Wisconsin Supreme Court Orders Jesuit Marquette University to Reinstate Prof. Fired for Criticizing TA Who Banned Anti-Same-Sex Marriage Talk in Class

The Wisconsin Supreme Court has ruled that Jesuit Marquette University must immediately reinstate a professor who was fired for criticizing a teaching assistant who barred a student from speaking against gay marriage.

Tenured political science professor John McAdams had his academic freedom violated when he was punished for publishing a blog post critical of teaching assistant Cheryl Abbate in 2014, the court ruled Friday.

The blog post was in response to Abbate preventing a student from discussing his opposition to gay marriage in her “Theory of Ethics” class on grounds that opposition to LGBT rights is considered offensive and not tolerated in her class.

“The undisputed facts show that the university breached its contract with Dr. McAdams when it suspended him for engaging in activity protected by the contract’s guarantee of academic freedom,” Justice Daniel Kelly wrote in the court opinion.

The justices’ opinions came down on ideological lines, with the conservative majority siding with McAdams. The majority ruled that the faculty panel responsible for recommending the discipline against McAdams had “unacceptable bias.”

Although the court ordered the Catholic school to reinstate McAdams “with unimpaired rank, tenure, compensation and benefits,” it remanded his case back to the lower court to determine the damages the school will have to award McAdams and his legal team at the Wisconsin Institute for Law and Liberty. Because of the university’s action, McAdams has not taught a class there for the past seven semesters.

The school initially argued that it took the action against McAdams not because of his criticism of the action but claimed that he violated a harassment policy by specifically naming Abbate in his blog post.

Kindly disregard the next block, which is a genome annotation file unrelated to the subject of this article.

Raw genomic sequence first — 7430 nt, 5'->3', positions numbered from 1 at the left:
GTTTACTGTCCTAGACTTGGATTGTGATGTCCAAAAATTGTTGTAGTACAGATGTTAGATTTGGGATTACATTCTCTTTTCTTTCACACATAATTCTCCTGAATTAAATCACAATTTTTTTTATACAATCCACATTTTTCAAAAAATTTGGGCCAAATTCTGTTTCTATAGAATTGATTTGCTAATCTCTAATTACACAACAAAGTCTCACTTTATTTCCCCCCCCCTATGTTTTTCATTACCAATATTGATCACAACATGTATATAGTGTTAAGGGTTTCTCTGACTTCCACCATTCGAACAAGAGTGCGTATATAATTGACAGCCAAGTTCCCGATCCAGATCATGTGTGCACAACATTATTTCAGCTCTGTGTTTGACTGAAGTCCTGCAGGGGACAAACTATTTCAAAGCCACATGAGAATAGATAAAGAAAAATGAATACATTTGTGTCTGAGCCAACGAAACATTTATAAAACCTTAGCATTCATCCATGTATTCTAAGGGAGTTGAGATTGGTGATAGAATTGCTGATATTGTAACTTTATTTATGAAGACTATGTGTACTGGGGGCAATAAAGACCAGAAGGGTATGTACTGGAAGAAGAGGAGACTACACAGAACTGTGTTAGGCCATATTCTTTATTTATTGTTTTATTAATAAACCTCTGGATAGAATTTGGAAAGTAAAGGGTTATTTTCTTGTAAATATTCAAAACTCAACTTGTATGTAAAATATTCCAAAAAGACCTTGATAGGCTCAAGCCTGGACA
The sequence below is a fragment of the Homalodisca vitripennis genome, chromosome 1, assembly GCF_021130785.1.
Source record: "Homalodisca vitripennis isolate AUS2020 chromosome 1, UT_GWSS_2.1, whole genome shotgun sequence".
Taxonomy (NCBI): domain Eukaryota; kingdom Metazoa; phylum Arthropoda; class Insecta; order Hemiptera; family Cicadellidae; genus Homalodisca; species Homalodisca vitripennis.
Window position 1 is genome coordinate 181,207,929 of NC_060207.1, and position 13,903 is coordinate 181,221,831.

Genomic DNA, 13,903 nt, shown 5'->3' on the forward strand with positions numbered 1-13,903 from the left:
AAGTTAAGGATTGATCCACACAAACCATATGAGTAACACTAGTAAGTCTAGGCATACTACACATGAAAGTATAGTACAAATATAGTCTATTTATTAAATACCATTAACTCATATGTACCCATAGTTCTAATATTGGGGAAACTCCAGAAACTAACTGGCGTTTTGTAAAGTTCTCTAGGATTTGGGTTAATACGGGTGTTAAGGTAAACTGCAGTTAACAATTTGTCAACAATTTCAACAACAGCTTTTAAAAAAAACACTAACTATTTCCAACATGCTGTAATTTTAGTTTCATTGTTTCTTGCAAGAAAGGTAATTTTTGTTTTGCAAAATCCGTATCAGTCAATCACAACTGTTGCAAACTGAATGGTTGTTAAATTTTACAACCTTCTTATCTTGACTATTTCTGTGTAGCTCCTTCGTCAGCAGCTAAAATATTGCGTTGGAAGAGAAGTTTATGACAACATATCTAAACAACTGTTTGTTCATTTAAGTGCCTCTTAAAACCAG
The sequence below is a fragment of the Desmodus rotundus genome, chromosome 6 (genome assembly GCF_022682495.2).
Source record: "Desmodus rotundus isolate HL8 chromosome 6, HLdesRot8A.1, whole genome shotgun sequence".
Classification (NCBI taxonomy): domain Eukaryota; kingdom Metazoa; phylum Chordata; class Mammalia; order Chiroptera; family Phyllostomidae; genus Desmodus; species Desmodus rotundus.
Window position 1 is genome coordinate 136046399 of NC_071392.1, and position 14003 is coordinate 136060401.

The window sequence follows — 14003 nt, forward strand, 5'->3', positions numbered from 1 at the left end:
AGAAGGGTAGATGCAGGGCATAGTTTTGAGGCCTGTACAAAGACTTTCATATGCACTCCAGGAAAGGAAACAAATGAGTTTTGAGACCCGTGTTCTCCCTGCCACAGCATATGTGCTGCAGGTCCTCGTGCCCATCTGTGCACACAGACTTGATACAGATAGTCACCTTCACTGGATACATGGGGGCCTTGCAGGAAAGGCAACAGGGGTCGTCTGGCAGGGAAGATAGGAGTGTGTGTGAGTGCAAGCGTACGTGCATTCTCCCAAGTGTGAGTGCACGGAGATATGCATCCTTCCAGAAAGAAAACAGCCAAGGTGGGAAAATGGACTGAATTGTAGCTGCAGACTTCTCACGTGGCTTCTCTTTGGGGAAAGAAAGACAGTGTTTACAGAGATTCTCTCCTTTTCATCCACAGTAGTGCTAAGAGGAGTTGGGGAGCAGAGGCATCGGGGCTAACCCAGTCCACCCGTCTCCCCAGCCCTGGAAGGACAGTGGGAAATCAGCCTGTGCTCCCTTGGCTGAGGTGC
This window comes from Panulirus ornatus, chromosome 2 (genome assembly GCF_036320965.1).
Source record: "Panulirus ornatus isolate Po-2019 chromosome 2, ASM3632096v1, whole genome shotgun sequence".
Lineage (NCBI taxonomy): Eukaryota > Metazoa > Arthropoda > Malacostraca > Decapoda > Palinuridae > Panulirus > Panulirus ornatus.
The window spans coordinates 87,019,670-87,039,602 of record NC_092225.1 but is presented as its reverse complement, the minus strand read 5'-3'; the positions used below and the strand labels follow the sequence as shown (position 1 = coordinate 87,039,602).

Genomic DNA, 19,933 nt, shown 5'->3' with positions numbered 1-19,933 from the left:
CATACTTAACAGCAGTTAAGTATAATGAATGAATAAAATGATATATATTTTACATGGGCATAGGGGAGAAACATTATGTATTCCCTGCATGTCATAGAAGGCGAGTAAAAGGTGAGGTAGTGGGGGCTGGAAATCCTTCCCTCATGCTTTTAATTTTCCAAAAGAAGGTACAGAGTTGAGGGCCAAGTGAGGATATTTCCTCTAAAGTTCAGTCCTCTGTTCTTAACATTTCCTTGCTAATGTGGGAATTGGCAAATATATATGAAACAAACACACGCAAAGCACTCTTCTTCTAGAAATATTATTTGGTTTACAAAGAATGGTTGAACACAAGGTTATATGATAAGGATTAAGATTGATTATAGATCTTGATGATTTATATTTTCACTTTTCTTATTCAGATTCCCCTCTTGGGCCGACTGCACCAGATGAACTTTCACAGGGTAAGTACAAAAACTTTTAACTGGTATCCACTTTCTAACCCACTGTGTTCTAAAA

In a statement following the ruling, the school doubled down on that argument.

“This case has always been about associate professor John McAdams’ conduct toward a student teacher,” a statement from the university reads. “The professor used his personal blog to mock a student teacher, intentionally exposing her name and contact information to a hostile audience that sent her vile and threatening messages.”

The school stated that after the blog post, Abbate left the university and caused a “significant setback to her academic career and personal well-being.”

“To us, it was always clear that the professor’s behavior crossed the line,” the statement added. “This was affirmed by a seven-member panel of the professor’s peers, and by a Wisconsin Circuit Court judge. However, in light of today’s decision, Marquette will work with its faculty to re-examine its policies, with the goal of providing every assurance possible that this never happens again.”

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Source: Christian Post